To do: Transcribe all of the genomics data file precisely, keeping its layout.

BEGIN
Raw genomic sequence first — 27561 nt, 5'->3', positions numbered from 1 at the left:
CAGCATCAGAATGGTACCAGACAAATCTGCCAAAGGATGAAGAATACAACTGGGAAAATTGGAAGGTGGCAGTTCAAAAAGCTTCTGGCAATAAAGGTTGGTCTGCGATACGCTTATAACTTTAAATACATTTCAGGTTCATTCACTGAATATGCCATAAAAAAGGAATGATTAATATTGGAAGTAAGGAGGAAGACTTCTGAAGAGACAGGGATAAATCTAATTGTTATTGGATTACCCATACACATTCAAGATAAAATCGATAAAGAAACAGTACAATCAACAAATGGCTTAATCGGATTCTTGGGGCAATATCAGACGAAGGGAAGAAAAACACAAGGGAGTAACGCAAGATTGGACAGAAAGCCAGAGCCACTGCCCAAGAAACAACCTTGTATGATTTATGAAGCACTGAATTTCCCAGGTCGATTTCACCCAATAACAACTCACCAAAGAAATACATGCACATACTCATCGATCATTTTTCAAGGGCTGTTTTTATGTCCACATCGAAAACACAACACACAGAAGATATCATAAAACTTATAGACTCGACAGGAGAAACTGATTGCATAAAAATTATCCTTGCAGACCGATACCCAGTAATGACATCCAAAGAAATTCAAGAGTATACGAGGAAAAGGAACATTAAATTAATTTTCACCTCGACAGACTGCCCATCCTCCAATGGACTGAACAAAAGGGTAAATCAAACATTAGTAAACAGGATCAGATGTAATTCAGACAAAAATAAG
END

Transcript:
Raw genomic sequence first — 27561 nt, 5'->3', positions numbered from 1 at the left:
CAGCATCAGAATGGTACCAGACAAATCTGCCAAAGGATGAAGAATACAACTGGGAAAATTGGAAGGTGGCAGTTCAAAAAGCTTCTGGCAATAAAGGTTGGTCTGCGATACGCTTATAACTTTAAATACATTTCAGGTTCATTCACTGAATATGCCATAAAAAAGGAATGATTAATATTGGAAGTAAGGAGGAAGACTTCTGAAGAGACAGGGATAAATCTAATTGTTATTGGATTACCCATACACATTCAAGATAAAATCGATAAAGAAACAGTACAATCAACAAATGGCTTAATCGGATTCTTGGGGCAATATCAGACGAAGGGAAGAAAAACACAAGGGAGTAACGCAAGATTGGACAGAAAGCCAGAGCCACTGCCCAAGAAACAACCTTGTATGATTTATGAAGCACTGAATTTCCCAGGTCGATTTCACCCAATAACAACTCACCAAAGAAATACATGCACATACTCATCGATCATTTTTCAAGGGCTGTTTTTATGTCCACATCGAAAACACAACACACAGAAGATATCATAAAACTTATAGACTCGACAGGAGAAACTGATTGCATAAAAATTATCCTTGCAGACCGATACCCAGTAATGACATCCAAAGAAATTCAAGAGTATACGAGGAAAAGGAACATTAAATTAATTTTCACCTCGACAGACTGCCCATCCTCCAATGGACTGAACAAAAGGGTAAATCAAACATTAGTAAACAGGATCAGATGTAATTCAGACAAAAATAAG